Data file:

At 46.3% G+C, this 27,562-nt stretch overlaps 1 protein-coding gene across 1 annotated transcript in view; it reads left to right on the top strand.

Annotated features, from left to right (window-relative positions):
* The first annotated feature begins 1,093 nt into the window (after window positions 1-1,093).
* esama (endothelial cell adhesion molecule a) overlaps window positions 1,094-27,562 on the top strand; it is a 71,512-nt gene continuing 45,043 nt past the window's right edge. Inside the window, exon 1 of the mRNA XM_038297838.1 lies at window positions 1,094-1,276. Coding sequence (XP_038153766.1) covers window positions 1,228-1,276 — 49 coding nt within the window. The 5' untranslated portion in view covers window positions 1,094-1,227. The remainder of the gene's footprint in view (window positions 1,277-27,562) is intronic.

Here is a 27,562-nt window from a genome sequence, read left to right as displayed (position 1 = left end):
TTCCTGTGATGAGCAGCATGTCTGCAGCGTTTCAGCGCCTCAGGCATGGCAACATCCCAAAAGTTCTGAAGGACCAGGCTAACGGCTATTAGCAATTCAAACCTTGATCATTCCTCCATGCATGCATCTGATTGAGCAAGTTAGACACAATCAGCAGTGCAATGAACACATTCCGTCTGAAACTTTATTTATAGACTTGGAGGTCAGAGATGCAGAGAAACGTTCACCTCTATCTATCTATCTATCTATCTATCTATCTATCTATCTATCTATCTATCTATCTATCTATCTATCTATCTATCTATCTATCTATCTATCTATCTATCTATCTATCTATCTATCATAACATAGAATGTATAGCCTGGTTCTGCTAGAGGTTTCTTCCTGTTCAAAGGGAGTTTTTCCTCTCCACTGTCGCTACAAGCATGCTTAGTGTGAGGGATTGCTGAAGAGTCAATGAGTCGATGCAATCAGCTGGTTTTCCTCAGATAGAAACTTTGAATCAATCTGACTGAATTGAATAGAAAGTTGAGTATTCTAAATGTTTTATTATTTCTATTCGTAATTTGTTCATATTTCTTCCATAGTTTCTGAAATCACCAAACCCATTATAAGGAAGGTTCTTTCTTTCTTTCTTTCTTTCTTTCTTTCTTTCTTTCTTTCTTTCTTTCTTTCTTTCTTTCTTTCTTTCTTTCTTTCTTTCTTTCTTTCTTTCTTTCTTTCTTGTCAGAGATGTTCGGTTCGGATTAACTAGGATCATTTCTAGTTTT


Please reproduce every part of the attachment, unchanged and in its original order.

At 46.3% G+C, this 27,562-nt stretch overlaps 1 protein-coding gene across 1 annotated transcript in view; it reads left to right on the top strand.

Annotated features, from left to right (window-relative positions):
* The first annotated feature begins 1,093 nt into the window (after window positions 1-1,093).
* esama (endothelial cell adhesion molecule a) overlaps window positions 1,094-27,562 on the top strand; it is a 71,512-nt gene continuing 45,043 nt past the window's right edge. Inside the window, exon 1 of the mRNA XM_038297838.1 lies at window positions 1,094-1,276. Coding sequence (XP_038153766.1) covers window positions 1,228-1,276 — 49 coding nt within the window. The 5' untranslated portion in view covers window positions 1,094-1,227. The remainder of the gene's footprint in view (window positions 1,277-27,562) is intronic.

Here is a 27,562-nt window from a genome sequence, read left to right as displayed (position 1 = left end):
TTCCTGTGATGAGCAGCATGTCTGCAGCGTTTCAGCGCCTCAGGCATGGCAACATCCCAAAAGTTCTGAAGGACCAGGCTAACGGCTATTAGCAATTCAAACCTTGATCATTCCTCCATGCATGCATCTGATTGAGCAAGTTAGACACAATCAGCAGTGCAATGAACACATTCCGTCTGAAACTTTATTTATAGACTTGGAGGTCAGAGATGCAGAGAAACGTTCACCTCTATCTATCTATCTATCTATCTATCTATCTATCTATCTATCTATCTATCTATCTATCTATCTATCTATCTATCTATCTATCTATCTATCTATCTATCTATCTATCTATCTATCATAACATAGAATGTATAGCCTGGTTCTGCTAGAGGTTTCTTCCTGTTCAAAGGGAGTTTTTCCTCTCCACTGTCGCTACAAGCATGCTTAGTGTGAGGGATTGCTGAAGAGTCAATGAGTCGATGCAATCAGCTGGTTTTCCTCAGATAGAAACTTTGAATCAATCTGACTGAATTGAATAGAAAGTTGAGTATTCTAAATGTTTTATTATTTCTATTCGTAATTTGTTCATATTTCTTCCATAGTTTCTGAAATCACCAAACCCATTATAAGGAAGGTTCTTTCTTTCTTTCTTTCTTTCTTTCTTTCTTTCTTTCTTTCTTTCTTTCTTTCTTTCTTTCTTTCTTTCTTTCTTTCTTTCTTTCTTTCTTTCTTTCTTTCTTGTCAGAGATGTTCGGTTCGGATTAACTAGGATCATTTCTAGTTTT